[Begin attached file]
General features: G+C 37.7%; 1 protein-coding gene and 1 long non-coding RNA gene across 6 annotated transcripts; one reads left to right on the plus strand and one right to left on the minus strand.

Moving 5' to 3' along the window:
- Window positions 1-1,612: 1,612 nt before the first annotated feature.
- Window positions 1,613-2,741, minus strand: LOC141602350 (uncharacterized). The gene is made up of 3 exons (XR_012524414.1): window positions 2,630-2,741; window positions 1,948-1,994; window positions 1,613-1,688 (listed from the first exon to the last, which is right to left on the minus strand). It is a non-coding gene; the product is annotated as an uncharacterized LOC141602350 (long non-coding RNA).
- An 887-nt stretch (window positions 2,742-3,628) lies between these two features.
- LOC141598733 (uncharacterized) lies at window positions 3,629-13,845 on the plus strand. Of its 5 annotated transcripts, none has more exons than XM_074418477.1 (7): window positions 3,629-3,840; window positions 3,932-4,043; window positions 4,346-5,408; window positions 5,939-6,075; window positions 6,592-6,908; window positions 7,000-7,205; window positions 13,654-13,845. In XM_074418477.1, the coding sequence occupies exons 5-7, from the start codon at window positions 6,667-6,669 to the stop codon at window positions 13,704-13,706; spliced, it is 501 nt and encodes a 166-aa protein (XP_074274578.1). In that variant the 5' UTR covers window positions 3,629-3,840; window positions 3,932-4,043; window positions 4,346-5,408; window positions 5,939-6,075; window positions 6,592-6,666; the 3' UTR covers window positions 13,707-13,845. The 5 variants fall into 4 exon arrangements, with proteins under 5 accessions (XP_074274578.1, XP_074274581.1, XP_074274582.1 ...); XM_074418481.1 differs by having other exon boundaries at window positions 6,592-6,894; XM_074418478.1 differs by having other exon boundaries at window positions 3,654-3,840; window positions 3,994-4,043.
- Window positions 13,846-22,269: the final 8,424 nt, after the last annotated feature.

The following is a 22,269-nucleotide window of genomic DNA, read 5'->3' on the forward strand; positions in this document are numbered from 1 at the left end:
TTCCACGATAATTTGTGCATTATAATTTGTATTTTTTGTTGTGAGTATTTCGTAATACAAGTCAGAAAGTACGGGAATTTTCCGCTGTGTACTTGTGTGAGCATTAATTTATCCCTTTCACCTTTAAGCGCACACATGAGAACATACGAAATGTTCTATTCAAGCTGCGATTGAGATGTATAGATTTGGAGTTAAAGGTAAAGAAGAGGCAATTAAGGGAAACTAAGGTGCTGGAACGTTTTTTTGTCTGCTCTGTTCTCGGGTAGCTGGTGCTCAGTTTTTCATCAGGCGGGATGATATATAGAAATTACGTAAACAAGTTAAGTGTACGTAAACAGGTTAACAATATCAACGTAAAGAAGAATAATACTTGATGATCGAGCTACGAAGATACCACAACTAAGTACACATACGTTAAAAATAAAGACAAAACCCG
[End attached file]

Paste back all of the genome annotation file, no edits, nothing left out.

General features: G+C 37.7%; 1 protein-coding gene and 1 long non-coding RNA gene across 6 annotated transcripts; one reads left to right on the plus strand and one right to left on the minus strand.

Moving 5' to 3' along the window:
- Window positions 1-1,612: 1,612 nt before the first annotated feature.
- Window positions 1,613-2,741, minus strand: LOC141602350 (uncharacterized). The gene is made up of 3 exons (XR_012524414.1): window positions 2,630-2,741; window positions 1,948-1,994; window positions 1,613-1,688 (listed from the first exon to the last, which is right to left on the minus strand). It is a non-coding gene; the product is annotated as an uncharacterized LOC141602350 (long non-coding RNA).
- An 887-nt stretch (window positions 2,742-3,628) lies between these two features.
- LOC141598733 (uncharacterized) lies at window positions 3,629-13,845 on the plus strand. Of its 5 annotated transcripts, none has more exons than XM_074418477.1 (7): window positions 3,629-3,840; window positions 3,932-4,043; window positions 4,346-5,408; window positions 5,939-6,075; window positions 6,592-6,908; window positions 7,000-7,205; window positions 13,654-13,845. In XM_074418477.1, the coding sequence occupies exons 5-7, from the start codon at window positions 6,667-6,669 to the stop codon at window positions 13,704-13,706; spliced, it is 501 nt and encodes a 166-aa protein (XP_074274578.1). In that variant the 5' UTR covers window positions 3,629-3,840; window positions 3,932-4,043; window positions 4,346-5,408; window positions 5,939-6,075; window positions 6,592-6,666; the 3' UTR covers window positions 13,707-13,845. The 5 variants fall into 4 exon arrangements, with proteins under 5 accessions (XP_074274578.1, XP_074274581.1, XP_074274582.1 ...); XM_074418481.1 differs by having other exon boundaries at window positions 6,592-6,894; XM_074418478.1 differs by having other exon boundaries at window positions 3,654-3,840; window positions 3,994-4,043.
- Window positions 13,846-22,269: the final 8,424 nt, after the last annotated feature.

The following is a 22,269-nucleotide window of genomic DNA, read 5'->3' on the forward strand; positions in this document are numbered from 1 at the left end:
TTCCACGATAATTTGTGCATTATAATTTGTATTTTTTGTTGTGAGTATTTCGTAATACAAGTCAGAAAGTACGGGAATTTTCCGCTGTGTACTTGTGTGAGCATTAATTTATCCCTTTCACCTTTAAGCGCACACATGAGAACATACGAAATGTTCTATTCAAGCTGCGATTGAGATGTATAGATTTGGAGTTAAAGGTAAAGAAGAGGCAATTAAGGGAAACTAAGGTGCTGGAACGTTTTTTTGTCTGCTCTGTTCTCGGGTAGCTGGTGCTCAGTTTTTCATCAGGCGGGATGATATATAGAAATTACGTAAACAAGTTAAGTGTACGTAAACAGGTTAACAATATCAACGTAAAGAAGAATAATACTTGATGATCGAGCTACGAAGATACCACAACTAAGTACACATACGTTAAAAATAAAGACAAAACCCG